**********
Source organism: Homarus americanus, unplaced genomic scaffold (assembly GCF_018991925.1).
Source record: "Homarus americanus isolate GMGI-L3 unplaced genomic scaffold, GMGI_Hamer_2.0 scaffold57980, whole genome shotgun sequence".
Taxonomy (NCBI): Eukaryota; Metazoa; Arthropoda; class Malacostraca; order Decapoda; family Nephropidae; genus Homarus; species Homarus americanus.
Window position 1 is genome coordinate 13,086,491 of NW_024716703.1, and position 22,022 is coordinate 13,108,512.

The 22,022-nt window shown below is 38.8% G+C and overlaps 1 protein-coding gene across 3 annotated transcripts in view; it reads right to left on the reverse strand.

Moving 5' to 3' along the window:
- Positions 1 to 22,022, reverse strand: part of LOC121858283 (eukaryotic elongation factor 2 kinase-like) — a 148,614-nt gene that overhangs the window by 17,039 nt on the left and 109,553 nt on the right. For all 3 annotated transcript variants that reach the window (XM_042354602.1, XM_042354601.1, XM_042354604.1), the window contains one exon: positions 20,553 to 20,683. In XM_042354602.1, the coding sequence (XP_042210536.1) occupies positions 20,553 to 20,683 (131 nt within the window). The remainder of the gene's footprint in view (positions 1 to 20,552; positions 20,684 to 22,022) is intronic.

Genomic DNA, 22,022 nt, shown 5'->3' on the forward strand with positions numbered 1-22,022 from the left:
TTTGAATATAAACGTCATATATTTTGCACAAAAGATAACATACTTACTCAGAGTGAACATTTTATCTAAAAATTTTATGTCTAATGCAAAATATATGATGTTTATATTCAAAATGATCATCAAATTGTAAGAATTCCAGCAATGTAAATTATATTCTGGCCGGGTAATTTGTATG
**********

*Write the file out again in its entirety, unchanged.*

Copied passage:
Source organism: Homarus americanus, unplaced genomic scaffold (assembly GCF_018991925.1).
Source record: "Homarus americanus isolate GMGI-L3 unplaced genomic scaffold, GMGI_Hamer_2.0 scaffold57980, whole genome shotgun sequence".
Taxonomy (NCBI): Eukaryota; Metazoa; Arthropoda; class Malacostraca; order Decapoda; family Nephropidae; genus Homarus; species Homarus americanus.
Window position 1 is genome coordinate 13,086,491 of NW_024716703.1, and position 22,022 is coordinate 13,108,512.

The 22,022-nt window shown below is 38.8% G+C and overlaps 1 protein-coding gene across 3 annotated transcripts in view; it reads right to left on the reverse strand.

Moving 5' to 3' along the window:
- Positions 1 to 22,022, reverse strand: part of LOC121858283 (eukaryotic elongation factor 2 kinase-like) — a 148,614-nt gene that overhangs the window by 17,039 nt on the left and 109,553 nt on the right. For all 3 annotated transcript variants that reach the window (XM_042354602.1, XM_042354601.1, XM_042354604.1), the window contains one exon: positions 20,553 to 20,683. In XM_042354602.1, the coding sequence (XP_042210536.1) occupies positions 20,553 to 20,683 (131 nt within the window). The remainder of the gene's footprint in view (positions 1 to 20,552; positions 20,684 to 22,022) is intronic.

Genomic DNA, 22,022 nt, shown 5'->3' on the forward strand with positions numbered 1-22,022 from the left:
TTTGAATATAAACGTCATATATTTTGCACAAAAGATAACATACTTACTCAGAGTGAACATTTTATCTAAAAATTTTATGTCTAATGCAAAATATATGATGTTTATATTCAAAATGATCATCAAATTGTAAGAATTCCAGCAATGTAAATTATATTCTGGCCGGGTAATTTGTATG